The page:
Michael McCarron is going to finish the season in Montreal for a second season in a row, and for a second season in a row he is failing to carve out a role for himself, leading many to speculate on his immediate future with the club.
The 2013 first-round pick has not developed as planned despite showing significant potential in his rookie AHL season with the St. John’s IceCaps. He’s lost several steps offensively since then, and it became apparent that his future in the NHL would not be of the top-six variety.
Instead, in order to stand out from the bottom-six pack in Montreal, he will have to become the most miserable checking forward to play against. His development path was changed in Laval this season, and he lined up with the top checking line while developing his centreman acumen.
Based on the handful of games in the NHL so far on his latest recall, he clearly still needs more time to mature into the role, but time is something that is not in McCarron’s or Montreal’s favour.
The matter of a new contract is of little importance. McCarron can easily sign a two-way contract that allows his to play at both the NHL and AHL levels. But even though McCarron is just finishing his entry-level contract this year, because he signed it when he was 18 and it slid twice, it’s been five years since he first signed, and therefore he becomes waiver eligible next season.
That is the bigger problem for the Canadiens.
The conundrum is whether they will risk putting him on waivers to allow him to develop more in the AHL. However, when a large, still-developing centre, and a former first-round pick, like McCarron goes on waivers, odds are high that some team will take a chance on him, and Marc Bergevin will lose an asset for nothing.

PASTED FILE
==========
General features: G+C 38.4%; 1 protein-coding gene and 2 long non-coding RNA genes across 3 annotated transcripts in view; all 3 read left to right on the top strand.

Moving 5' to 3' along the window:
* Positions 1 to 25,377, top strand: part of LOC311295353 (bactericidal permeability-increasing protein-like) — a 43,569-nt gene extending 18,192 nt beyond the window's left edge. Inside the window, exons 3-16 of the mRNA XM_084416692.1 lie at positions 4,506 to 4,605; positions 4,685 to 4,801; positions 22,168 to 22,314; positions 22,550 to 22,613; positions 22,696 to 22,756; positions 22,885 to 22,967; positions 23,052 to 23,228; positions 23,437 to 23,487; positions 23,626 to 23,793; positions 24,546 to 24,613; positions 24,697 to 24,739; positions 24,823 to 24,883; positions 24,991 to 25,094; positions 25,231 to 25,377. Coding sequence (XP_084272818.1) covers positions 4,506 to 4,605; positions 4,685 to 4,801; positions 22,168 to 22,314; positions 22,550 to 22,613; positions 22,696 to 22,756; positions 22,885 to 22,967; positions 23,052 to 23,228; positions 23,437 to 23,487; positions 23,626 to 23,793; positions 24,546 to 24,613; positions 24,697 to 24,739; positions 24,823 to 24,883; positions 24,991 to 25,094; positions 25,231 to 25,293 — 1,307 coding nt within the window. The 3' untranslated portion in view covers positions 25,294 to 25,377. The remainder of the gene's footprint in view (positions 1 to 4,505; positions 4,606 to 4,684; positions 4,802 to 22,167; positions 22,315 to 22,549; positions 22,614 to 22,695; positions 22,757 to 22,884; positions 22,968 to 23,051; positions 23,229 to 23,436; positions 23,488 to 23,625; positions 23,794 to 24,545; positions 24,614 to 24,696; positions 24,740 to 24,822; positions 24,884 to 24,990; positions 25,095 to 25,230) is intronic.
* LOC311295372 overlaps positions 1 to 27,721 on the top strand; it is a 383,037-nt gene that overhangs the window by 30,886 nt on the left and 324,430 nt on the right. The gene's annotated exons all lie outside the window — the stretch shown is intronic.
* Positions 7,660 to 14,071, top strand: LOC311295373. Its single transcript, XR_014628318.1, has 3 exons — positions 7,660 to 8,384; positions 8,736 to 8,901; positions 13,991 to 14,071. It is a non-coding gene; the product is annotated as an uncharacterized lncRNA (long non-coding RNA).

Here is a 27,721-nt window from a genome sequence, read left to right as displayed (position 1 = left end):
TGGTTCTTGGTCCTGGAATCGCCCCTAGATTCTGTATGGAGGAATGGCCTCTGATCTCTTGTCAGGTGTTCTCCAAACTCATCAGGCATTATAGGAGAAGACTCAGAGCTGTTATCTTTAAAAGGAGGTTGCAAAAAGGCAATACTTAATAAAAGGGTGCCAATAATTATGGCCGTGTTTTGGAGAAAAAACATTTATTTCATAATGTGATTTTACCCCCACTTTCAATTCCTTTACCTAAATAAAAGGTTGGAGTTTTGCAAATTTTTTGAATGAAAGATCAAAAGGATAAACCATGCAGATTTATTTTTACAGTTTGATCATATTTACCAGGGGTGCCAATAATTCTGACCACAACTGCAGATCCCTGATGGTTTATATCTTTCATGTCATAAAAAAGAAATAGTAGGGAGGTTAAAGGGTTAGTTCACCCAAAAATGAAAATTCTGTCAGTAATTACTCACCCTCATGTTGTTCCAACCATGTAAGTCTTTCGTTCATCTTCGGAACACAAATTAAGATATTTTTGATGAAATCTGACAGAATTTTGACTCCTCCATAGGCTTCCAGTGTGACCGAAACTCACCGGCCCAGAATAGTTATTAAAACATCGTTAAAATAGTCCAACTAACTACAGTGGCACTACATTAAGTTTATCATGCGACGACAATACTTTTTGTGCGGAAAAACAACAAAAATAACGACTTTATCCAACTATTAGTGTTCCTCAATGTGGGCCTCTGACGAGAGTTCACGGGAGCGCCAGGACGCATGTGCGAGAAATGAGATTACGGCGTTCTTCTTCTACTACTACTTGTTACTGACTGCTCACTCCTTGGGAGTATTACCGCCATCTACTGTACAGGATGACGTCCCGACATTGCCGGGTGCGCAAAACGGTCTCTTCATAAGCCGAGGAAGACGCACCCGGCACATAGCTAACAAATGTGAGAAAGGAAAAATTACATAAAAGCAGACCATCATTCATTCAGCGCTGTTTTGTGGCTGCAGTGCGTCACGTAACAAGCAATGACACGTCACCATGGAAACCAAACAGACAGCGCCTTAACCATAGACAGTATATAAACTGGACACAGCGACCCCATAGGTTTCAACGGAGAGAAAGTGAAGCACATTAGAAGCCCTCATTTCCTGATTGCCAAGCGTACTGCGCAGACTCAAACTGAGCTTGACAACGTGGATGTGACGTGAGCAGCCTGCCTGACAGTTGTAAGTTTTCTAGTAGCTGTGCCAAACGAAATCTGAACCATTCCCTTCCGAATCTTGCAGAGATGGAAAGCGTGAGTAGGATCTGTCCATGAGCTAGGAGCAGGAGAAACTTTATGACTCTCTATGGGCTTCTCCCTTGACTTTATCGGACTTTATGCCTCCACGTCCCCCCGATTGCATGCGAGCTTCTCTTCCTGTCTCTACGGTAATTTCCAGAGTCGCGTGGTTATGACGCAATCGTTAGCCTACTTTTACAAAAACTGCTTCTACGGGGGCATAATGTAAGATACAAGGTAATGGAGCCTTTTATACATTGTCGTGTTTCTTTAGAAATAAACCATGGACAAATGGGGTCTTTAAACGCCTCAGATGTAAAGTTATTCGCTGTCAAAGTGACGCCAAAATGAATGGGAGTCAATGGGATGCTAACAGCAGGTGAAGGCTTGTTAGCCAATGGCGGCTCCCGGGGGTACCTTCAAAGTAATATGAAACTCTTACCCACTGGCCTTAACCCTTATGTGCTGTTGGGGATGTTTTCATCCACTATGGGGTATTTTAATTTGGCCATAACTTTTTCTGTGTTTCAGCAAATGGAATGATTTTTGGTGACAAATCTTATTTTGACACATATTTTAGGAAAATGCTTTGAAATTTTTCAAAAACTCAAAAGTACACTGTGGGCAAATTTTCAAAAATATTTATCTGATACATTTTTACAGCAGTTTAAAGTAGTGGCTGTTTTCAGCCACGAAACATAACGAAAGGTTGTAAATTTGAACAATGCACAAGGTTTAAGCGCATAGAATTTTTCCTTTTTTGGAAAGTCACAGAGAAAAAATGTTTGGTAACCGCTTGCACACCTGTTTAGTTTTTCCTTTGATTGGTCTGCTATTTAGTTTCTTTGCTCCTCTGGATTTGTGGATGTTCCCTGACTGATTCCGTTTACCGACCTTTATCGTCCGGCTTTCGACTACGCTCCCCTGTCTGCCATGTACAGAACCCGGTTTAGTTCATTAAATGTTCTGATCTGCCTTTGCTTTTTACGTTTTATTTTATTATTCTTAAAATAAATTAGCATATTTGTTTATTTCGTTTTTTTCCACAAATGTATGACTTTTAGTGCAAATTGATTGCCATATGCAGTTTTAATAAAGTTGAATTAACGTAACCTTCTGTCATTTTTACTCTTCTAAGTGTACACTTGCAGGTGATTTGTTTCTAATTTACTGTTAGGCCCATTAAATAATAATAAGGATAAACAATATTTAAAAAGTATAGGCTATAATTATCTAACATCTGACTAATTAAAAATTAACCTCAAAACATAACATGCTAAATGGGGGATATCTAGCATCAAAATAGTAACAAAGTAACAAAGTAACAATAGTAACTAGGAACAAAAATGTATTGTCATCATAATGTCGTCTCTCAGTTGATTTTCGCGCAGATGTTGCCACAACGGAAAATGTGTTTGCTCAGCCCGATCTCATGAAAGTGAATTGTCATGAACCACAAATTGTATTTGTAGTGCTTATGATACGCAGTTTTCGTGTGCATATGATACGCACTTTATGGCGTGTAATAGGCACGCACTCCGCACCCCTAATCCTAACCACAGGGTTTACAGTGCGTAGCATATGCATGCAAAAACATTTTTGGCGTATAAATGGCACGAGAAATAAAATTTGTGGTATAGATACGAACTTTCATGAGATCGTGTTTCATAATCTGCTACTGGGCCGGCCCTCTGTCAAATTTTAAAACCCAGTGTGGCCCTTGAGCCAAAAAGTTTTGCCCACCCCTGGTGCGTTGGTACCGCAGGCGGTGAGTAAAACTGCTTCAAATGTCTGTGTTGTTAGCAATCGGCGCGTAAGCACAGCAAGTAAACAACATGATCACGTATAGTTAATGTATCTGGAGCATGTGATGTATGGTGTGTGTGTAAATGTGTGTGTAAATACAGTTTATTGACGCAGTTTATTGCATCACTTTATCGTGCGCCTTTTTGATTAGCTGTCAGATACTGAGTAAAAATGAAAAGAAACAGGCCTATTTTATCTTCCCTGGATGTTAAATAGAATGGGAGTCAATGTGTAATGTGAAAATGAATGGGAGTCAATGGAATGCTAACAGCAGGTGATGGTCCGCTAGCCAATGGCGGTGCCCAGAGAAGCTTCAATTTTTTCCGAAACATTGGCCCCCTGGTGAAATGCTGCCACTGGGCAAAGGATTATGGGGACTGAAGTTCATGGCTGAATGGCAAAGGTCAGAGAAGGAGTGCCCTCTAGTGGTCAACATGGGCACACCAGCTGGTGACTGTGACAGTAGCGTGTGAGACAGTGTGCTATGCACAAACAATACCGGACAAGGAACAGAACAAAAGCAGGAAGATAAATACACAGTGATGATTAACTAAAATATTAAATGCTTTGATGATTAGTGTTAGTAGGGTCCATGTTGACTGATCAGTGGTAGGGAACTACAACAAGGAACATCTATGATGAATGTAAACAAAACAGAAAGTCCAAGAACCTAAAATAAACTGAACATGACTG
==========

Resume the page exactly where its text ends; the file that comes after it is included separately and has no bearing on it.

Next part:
The Canadiens’ general manager usually chooses the path of least resistance when it comes to waiver eligibility, only doing so when it becomes absolutely necessary. He frequently bounced Daniel Carr around last season because he had the flexibility, and the year before it was Sven Andrighetto flying back and forth to St. John’s. This season, Bergevin sent Jakub Jerabek to the AHL to avoid a roster-limit situation, and of course McCarron was a recipient of the treatment as well.
But next season will be different. Seventeen of the 18 players on the current Canadiens roster will be waiver eligible, with Nikita Scherbak being the only exception. If we assume that Ales Hemsky is gone (safe bet), but that all restricted free agents return for another season, that is 16 forwards in the lineup. It would be naïve to think that there won’t be any roster changes, but it’s quite likely that there will still be an abundance of choices at forward, and some players will have to go on waivers. If McCarron is one of them, does he even make it to Laval?
The most likely options therefore become the following: make the team out of the gate next season so as to avoid waivers entirely, or get traded for an asset in return, likely a player who is still waivers exempt. Both of those options have a higher chance of happening than McCarron being submitted on waivers Fans either get the pleasure of seeing a first-round pick graduate to a full time role in the NHL or the disappointment of first-round bust.
We find out in October. Or possibly sooner.